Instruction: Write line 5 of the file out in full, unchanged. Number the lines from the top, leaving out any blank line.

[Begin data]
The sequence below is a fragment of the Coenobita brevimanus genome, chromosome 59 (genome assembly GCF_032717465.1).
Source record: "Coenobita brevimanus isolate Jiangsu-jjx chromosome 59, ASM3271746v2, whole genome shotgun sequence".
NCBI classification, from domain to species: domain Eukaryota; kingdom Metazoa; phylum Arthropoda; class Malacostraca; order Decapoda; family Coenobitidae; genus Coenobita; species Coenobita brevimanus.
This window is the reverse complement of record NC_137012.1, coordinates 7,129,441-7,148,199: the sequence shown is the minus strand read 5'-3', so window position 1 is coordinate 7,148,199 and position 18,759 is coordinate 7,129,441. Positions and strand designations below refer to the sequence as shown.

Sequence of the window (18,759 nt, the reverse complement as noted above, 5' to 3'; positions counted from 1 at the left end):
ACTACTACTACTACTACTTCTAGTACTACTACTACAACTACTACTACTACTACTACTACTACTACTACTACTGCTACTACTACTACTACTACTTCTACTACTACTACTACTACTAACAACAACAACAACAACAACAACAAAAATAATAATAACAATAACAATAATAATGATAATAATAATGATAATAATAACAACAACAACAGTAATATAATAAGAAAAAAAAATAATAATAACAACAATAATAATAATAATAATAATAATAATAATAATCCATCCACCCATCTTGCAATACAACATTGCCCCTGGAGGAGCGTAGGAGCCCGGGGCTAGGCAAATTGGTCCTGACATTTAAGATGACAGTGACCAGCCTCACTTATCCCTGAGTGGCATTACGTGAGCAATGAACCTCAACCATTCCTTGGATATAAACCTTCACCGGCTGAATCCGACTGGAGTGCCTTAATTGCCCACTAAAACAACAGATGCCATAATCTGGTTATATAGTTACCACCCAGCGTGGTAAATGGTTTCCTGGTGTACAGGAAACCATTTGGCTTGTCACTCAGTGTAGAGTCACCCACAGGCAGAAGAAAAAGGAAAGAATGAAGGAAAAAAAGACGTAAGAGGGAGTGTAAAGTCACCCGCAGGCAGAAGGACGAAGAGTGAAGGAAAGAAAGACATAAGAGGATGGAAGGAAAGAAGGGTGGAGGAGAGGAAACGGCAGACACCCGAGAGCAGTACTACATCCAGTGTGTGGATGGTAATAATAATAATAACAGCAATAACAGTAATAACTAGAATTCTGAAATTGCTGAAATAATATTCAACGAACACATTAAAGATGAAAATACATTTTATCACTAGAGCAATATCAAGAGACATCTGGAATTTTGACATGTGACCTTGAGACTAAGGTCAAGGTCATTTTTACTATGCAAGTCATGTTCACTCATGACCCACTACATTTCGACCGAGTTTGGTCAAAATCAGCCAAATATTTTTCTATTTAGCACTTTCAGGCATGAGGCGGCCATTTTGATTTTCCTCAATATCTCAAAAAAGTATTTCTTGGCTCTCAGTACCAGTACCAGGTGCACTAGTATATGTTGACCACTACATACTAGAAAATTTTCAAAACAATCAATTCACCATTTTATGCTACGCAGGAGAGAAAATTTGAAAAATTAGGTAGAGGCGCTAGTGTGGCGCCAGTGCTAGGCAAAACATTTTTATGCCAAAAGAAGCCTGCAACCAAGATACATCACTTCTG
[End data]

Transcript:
Sequence of the window (18,759 nt, the reverse complement as noted above, 5' to 3'; positions counted from 1 at the left end):